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IJERA (International journal of Engineering Research and Applications) is International online, ... peer reviewed journal. For more detail or submit your article, please visit www.ijera.com

IJERA (International journal of Engineering Research and Applications) is International online, ... peer reviewed journal. For more detail or submit your article, please visit www.ijera.com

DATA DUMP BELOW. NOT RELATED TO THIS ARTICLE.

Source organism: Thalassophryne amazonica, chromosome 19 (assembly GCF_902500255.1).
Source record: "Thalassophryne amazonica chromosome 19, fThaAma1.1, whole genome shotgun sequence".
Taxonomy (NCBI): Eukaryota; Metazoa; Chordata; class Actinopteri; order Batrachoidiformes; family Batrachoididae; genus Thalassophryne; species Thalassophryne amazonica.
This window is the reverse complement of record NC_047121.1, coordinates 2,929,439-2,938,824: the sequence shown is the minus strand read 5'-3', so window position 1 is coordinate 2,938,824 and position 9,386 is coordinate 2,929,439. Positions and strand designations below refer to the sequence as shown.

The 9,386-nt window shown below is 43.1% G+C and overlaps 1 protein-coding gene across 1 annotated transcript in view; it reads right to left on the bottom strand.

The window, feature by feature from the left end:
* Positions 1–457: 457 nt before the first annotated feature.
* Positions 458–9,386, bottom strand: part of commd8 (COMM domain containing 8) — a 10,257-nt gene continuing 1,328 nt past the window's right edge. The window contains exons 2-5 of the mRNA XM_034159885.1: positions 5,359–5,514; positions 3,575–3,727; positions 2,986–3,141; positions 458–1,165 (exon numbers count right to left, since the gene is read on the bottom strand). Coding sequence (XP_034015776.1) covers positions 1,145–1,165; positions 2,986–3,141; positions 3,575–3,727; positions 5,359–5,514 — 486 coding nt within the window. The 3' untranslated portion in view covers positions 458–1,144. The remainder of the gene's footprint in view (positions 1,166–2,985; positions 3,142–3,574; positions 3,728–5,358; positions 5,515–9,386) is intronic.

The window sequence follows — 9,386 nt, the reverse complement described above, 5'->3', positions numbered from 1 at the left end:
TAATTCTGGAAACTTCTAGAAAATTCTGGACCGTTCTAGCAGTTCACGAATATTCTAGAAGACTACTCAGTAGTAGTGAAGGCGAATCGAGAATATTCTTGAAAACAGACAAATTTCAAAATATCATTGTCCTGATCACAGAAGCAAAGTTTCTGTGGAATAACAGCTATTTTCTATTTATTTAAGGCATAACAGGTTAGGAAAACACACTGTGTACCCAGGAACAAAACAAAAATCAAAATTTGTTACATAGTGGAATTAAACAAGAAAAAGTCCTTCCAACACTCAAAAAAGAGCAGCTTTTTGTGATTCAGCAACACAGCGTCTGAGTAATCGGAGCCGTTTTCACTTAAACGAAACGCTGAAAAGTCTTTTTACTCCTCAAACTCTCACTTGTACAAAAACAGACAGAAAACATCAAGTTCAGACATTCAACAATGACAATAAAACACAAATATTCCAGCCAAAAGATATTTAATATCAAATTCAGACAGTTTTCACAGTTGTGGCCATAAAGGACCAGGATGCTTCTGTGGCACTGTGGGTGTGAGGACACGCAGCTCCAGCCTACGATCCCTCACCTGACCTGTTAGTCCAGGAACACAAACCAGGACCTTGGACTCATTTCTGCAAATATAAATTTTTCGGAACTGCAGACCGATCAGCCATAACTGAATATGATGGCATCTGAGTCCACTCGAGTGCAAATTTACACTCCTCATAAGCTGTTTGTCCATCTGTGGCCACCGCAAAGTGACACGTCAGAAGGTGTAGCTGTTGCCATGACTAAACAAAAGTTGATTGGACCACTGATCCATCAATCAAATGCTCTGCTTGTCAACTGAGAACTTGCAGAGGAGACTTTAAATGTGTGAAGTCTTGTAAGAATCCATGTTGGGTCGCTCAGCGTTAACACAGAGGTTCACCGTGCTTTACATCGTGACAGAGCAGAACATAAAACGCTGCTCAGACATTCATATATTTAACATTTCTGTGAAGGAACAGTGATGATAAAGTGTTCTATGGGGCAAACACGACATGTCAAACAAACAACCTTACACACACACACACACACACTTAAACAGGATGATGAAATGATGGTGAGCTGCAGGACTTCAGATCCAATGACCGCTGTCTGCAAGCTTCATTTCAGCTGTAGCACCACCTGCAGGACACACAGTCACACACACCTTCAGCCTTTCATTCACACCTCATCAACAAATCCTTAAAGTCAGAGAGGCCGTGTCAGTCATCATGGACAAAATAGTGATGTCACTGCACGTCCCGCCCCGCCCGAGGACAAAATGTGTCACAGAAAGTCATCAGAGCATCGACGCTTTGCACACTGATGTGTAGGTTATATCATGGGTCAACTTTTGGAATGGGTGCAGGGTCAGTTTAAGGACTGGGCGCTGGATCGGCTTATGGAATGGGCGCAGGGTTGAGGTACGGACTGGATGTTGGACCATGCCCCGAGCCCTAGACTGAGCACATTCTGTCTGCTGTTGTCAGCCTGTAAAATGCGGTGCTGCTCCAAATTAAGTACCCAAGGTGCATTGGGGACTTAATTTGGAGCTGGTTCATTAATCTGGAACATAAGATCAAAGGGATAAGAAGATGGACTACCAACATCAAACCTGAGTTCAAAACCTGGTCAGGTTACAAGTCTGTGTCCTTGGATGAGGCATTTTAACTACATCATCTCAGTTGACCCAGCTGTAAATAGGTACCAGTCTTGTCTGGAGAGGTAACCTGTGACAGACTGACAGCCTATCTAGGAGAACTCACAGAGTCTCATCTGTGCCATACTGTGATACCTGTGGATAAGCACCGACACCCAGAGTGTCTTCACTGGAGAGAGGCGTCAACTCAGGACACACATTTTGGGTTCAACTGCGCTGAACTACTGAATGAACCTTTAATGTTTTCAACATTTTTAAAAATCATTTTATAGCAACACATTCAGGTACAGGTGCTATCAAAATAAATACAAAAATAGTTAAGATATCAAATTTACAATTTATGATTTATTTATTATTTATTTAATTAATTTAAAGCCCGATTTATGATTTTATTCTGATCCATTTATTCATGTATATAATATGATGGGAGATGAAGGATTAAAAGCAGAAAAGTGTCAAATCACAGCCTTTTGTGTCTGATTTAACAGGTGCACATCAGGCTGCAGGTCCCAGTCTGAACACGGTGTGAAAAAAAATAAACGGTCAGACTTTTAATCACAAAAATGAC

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    • Chutharat Khonkeng, Nittaya Pantamas, Siwat Thungprasert, Thapanee Sarakonsri, Aphiruk Chaisena / International Journal of Engineering Research and Applications (IJERA) ISSN: 2248-9622 www.ijera.com Vol. 3, Issue 1, January -February 2013, pp.556-559 Preparation of Non-noble Metals Supported on Carbon by Polymer Templation Method for Solid Alkaline Fuel cells Chutharat Khonkeng*, Nittaya Pantamas*, Siwat Thungprasert* Thapanee Sarakonsri**, Aphiruk Chaisena* *Department of Chemistry and Center of Excellence for Innovation in Chemistry, Faculty of Science, Lampang Rajabhat University, Lampang, 52100, Thailand.) ** Department of Chemistry and Center of Excellence for Innovation in Chemistry, Faculty of Science, Chiang Mai University, Chiang Mai, 50200, Thailand.ABSTRACT One of the most important cost items is hydrogen and hydrocarbon fuel [9]. Also, it has beenplatinum which is used as catalyst both in anode reported that a direct ethanol fuel cell carbon-and cathode sides of exchange membrane fuel supported Ni-Co-Fe catalyst as the cathode is capablecells. Not only is the cost of the platinum, but also of selectively reducing oxygen without oxidation ofthe limited reservoir of the platinum is handicap. ethanol deriving from the anode.Therefore, the utilization of the cheap In the present works, NiCoFe/C, NiCo/C, andreplacements of platinum will accelerate the NiFe/C catalysts is to prepare by polymer templationprocess of commercialization. NiCoFe (NCF), method. The metals supported on carbon areNiCo (NC), and NiFe (NF) are group of the non- synthesized by the first reacting a melamine withnoble metals electrode catalyst for alkaline fuel formaldehyde in solution, in the present of a catalyst,cell. The NCF, NC, and NF were synthesized by carbon particles and a metal salt, at temperature andmixing Ni, Co, and Fe complexs into polymer time which sufficient to provide a polymerizedmatrix (melamine-formaldehyde), followed by product. Then the product is heated to provide theheating the mixture at 800 oC for 1 h under inert form of a powder.atmosphere. XRD, SEM, EDX, TEM, and SADexperiments suggest that all prepared samples 2. EXPERIMENTALhave both alloy and oxide form. 2.1 Materials and methods All the chemicals used were of analyticalKeywords – Non-noble metals, Polymer templation grade (Aldrich) except carbon black and NaOHmethod, Solid alkaline fuel cells, NiCoFe, NiCo, which were supplied by Cabot and Volchem,NiFe respectively. X-ray diffraction (XRD) was used to identify the sample. This analysis was performed by a1. INTRODUCTION Bruker D5005 power diffractometer. Diffraction Fuel cells, as devices for direct conversion patterns were produced by employing CuKα radiationof the chemical energy of a fuel cell into electricity at 35 mA and 35 kV, and scan speed of 0.3by electrochemical reactions, are one of the key degree/0.02 second. A JSM-5410V scanning electrontechnologies for effective use of energy. Recently, microscope (SEM) with INCA software by Oxfordalkaline fuel cell (AFC) has regained attention for energy dispersive X-ray spectroscopy (EDS) wasbecause an alkaline media provides a less corrosive used to estimate the element composition of differentenvironment to the catalysts and electrodes than the regions of the product. For SEM and EDS samplesacid environment of a polymer electrolyte fuel cell preparation, samples were dropped on conductive(PEMFC) [1-4]. Also, the electrodes can be made of carbon tape which attached to SEM stubs. Thenonprecious metal electrodes [5-6]. In order to reduce micrographs were recorded with an accelerationthe cost of the alkaline fuel cell catalyst, two voltage of 15 kV at 5000x magnification. Theapproaches are following up: a) exploration of non- morphology and structure of all products were alsonoble catalyst, and b) reduction of the pt loading. So, characterized by transmission electron microscope,it is important to develop nonprecious metal electrode JEOL model JEM-2010 operating at 20 kV. Thecatalysts for AFC [7]. In recent years, a few sample were prepared by dispersing a small amountnonprecious metal electrode catalysts for AFC were of sample in absolute ethanol and put same dropletsfound. P-M-C complex materials were prepared by of the solutions onto copper grids coated with holeypolymer template coordination with metal-ions carbon films and letting the ethanol evaporate slowlyloaded with a carbon-reduction method. P stands for under a lamp.polymer; M = Fe, Co, and Ni; C is carbon. Thecatalyst showed very high electrocatalytic activity for 2.2 Preparation of non-noble metals supported onoxidation in alkaline media [8]. Acta has developed carbonFe/Co/Ni binary and ternary catalysts by polymer The non-noble metals supported on carbontemplation method which works with were prepared reported previously by Park, 556 | P a g e